Lost control

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Lost control

The Blue House’s defiance of our Constitution continues. Examples are abundant. It planned to introduce a system that requires real estate sellers and buyers to get permissions from the government to do transactions. The presidential office also asked the National Human Rights Commission (NHRC) to investigate possible human rights violations in the course of prosecutors’ investigations of former Justice Minister Cho Kuk. The Blue House even refused to accept a court-issued warrant to search and seize evidence of collusion by presidential aides to stop the prosecution’s investigations into many suspicions involving them. If the rule of law breaks, a country’s social and economic order collapses.

An increasing number of citizens are outraged over the Blue House’s high-handed approach to national governance. The proposal by Kang Ki-jung, senior presidential secretary for political affairs, to force home buyers to get approval from the government when they purchase expensive apartments constitutues a flat denial of the basic principles of a market economy. The Blue House stirred controversy when it banned buyers of apartments valued over 1.5 billion won ($1.29 million) from borrowing money from banks.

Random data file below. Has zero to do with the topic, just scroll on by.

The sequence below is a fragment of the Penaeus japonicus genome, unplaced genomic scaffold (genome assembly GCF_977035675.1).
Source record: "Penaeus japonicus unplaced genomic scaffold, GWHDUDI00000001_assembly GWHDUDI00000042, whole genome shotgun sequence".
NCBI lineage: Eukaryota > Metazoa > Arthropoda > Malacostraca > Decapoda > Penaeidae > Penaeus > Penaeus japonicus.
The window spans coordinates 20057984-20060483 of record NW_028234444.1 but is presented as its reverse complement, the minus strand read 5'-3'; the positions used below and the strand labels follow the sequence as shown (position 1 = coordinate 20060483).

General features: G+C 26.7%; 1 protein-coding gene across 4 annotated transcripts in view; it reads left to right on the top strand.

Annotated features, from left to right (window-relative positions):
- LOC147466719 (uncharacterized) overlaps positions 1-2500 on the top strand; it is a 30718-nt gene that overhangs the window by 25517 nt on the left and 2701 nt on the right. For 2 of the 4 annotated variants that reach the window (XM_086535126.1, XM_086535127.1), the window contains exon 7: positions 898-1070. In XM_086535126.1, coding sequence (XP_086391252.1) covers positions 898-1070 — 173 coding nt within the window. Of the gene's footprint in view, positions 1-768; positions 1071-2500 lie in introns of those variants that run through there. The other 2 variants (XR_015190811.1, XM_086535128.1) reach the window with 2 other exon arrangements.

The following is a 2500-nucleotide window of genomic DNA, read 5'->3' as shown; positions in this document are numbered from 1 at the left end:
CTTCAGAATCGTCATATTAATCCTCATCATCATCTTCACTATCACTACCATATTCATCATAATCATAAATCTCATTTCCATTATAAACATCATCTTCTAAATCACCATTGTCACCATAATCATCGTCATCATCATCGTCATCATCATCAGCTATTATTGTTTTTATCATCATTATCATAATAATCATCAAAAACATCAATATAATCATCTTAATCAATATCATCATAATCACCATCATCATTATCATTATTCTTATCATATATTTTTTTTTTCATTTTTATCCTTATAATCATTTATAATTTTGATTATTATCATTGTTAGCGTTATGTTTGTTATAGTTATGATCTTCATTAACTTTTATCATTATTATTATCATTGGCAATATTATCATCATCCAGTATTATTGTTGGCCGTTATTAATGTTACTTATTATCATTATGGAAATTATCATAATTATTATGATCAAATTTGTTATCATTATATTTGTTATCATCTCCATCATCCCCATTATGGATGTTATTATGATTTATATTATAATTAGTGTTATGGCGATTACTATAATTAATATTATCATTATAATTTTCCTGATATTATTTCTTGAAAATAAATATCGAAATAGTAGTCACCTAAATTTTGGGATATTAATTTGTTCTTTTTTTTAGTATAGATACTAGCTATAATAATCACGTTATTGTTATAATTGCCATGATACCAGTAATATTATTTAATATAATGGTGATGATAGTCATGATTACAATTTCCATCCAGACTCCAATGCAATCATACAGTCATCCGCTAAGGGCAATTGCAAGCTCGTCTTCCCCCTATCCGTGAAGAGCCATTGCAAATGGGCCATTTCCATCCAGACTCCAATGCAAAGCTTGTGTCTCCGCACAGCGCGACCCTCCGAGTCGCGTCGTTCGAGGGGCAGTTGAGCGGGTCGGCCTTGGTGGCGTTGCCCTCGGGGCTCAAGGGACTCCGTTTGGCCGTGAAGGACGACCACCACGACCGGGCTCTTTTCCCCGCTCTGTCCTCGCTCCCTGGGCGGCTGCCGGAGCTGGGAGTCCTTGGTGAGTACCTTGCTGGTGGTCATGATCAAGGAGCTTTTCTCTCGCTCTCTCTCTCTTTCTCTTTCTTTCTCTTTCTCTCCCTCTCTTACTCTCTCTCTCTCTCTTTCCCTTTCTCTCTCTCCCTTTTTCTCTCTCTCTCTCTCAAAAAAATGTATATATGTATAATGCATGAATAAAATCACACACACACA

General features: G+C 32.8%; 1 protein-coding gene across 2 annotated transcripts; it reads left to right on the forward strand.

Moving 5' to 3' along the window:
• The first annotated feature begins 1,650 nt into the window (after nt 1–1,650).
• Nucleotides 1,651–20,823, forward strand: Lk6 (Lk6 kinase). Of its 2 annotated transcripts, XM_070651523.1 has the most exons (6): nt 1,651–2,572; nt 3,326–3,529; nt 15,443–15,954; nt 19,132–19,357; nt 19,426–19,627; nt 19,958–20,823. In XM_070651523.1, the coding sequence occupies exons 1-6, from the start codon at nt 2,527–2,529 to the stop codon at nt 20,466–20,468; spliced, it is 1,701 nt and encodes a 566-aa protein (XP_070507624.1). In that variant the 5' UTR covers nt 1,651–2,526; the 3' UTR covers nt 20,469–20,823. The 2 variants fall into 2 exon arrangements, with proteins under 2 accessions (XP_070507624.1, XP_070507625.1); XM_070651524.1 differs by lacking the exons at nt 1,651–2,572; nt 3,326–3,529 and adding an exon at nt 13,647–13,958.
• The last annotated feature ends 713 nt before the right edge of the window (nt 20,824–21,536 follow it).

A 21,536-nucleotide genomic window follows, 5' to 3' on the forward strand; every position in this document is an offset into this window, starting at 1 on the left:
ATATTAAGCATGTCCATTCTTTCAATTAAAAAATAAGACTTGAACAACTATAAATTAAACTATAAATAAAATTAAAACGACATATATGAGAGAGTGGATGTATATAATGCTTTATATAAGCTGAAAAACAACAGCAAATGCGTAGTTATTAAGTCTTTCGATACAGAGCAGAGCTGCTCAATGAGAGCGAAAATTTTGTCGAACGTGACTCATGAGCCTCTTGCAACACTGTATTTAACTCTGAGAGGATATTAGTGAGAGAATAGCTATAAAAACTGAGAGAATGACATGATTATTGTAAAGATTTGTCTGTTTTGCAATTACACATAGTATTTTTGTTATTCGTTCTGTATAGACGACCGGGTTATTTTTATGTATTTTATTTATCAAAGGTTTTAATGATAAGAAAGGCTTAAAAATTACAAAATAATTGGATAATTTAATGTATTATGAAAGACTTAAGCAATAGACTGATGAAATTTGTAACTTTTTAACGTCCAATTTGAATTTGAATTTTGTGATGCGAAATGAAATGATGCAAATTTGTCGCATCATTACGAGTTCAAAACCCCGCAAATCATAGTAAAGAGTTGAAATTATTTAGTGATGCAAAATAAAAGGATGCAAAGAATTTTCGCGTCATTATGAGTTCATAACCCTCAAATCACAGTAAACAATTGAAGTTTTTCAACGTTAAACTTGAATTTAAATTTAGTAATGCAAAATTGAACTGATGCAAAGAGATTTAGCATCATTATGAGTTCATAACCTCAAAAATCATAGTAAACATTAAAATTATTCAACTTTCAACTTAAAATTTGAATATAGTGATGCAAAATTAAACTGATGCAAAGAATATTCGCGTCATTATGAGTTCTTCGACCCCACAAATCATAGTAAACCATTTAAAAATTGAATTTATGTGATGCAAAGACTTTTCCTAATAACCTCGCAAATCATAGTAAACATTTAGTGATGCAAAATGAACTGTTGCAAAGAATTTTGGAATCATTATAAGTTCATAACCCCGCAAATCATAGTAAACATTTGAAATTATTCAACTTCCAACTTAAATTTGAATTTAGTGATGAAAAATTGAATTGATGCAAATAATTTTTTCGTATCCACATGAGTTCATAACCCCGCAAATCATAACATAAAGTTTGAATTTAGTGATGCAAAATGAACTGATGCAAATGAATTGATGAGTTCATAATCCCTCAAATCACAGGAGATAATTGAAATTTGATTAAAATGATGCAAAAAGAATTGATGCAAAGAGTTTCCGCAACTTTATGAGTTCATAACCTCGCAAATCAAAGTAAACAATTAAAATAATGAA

The government resorts to such excessive measures to help ease public disgruntlement about its failed policies. The government’s insistence on such erratic solutions defies common sense. To control soaring real estate prices, it should increase supplies. Yet President Moon Jae-in vowed to forcefully lower housing prices to their “original level” in his New Year’s press conference.

The Blue House submitted a request to the NHRC to look into the prosecution’s potential abuse of power in the course of its probe into Cho and his family. But the request was returned. A number of civic groups — mostly pro-Moon forces — have attacked the presidential office for dismissing the rule of law. Their assault is a warning against the Blue House.

The presidential office’s rejection of the court-issued warrant in order to block the prosecution’s investigations of a plethora of allegations against it has triggered denunciation from the people. They call it a “denial of justice.” Even liberal judges — who aggressively took part in rooting out what the administration called “past evils” — are blaming the Blue House for “attempting to stand above the law.” The Blue House must stop denying the very foundations of our democracy. Otherwise, the government and ruling Democratic Party will be punished in the upcoming parliamentary election.

JoongAng Ilbo, Jan. 17, Page 30
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